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Dhaka Tribune

Factbox: What happened before the October 28 violence in 2006?

  • The clashes ensued soon after then-premier Khaleda Zia ended her speech
  •  AL and the BNP sat six times in 18 days over the chief adviser issue, but to no avail
Update : 25 Oct 2023, 10:20 PM

The country plunged into turmoil ahead of the five-year anniversary of the Four-Party Alliance government led by BNP-Jamaat as Justice KM Hasan was set to take oath as the chief adviser to the caretaker government on October 28, 2006 despite strict reservations from the then opposition party, the Awami League, about him.

A day before, clashes erupted between the supporters of the AL and the BNP over establishing supremacy in Dhaka, Gazipur and other places, resulting in the deaths of three ruling alliance leaders and activists, injuries to over 500, and vandalism in hundreds of houses and vehicles, including those of some senior ministers and lawmakers.

The clashes ensued soon after then-premier Khaleda Zia ended her speech to the nation, calling for peace, but giving no solution on resolving the crisis.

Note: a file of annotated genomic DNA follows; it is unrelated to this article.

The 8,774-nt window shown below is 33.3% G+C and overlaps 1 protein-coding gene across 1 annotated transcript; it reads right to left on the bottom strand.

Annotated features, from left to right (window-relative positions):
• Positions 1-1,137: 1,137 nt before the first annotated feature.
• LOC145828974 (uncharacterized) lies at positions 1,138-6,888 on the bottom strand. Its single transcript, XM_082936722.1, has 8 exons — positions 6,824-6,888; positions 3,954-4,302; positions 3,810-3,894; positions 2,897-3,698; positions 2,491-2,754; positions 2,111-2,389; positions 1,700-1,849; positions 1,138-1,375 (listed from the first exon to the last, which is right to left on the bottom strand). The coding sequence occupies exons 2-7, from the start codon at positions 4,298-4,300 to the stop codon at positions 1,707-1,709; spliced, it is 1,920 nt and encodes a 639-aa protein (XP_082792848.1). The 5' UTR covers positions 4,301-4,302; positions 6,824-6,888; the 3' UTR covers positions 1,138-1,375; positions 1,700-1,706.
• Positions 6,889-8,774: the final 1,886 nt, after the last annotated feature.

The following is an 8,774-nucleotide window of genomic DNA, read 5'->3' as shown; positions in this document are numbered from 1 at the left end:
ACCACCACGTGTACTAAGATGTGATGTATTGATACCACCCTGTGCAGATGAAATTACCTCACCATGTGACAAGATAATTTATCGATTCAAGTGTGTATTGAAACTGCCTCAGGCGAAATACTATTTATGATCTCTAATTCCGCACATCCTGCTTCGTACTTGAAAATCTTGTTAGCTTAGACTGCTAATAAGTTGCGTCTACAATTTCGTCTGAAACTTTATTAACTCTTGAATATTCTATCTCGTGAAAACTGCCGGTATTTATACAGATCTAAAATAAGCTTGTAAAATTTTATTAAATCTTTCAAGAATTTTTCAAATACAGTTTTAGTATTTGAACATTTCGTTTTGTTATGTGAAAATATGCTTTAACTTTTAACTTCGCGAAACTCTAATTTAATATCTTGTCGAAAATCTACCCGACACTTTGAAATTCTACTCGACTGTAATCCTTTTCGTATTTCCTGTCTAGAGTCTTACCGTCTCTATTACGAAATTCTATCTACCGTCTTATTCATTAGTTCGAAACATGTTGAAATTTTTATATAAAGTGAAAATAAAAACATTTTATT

The rally was announced a month earlier, when then opposition leader Sheikh Hasina asked her party supporters to take to the streets of Dhaka and force the government to pick a nonpartisan chief adviser, and ensure a level playing field for holding a free, fair and credible election slated for January 22, 2007.

The situation arose as the then government was accused of abusing the Election Commission in its favour, appointing party supporters as election officers and preparing a list that had over 12 million fake voters—finally resulting in the intervention of the military, backed by civil society and reformists in the two major parties who stood firm on deserting the two top leaders.

The AL argued that the immediate past chief justice, KM Hasan, was linked to the BNP and that the government had extended the retirement age of Supreme Court judges arbitrarily to award him the position of chief adviser.

Justice Hasan backtracked hours before the oath-taking ceremony, citing health grounds. Before that, the AL and the BNP sat six times in 18 days over the chief adviser issue, but to no avail.

On October 28, 2006, violent clashes took place between the supporters of the AL and BNP-Jamaat at Dhaka’s Paltan, Shahbagh, Mirpur and Jatrabari, and outside the capital, resulting in the deaths of over a dozen people and injuries to scores of others.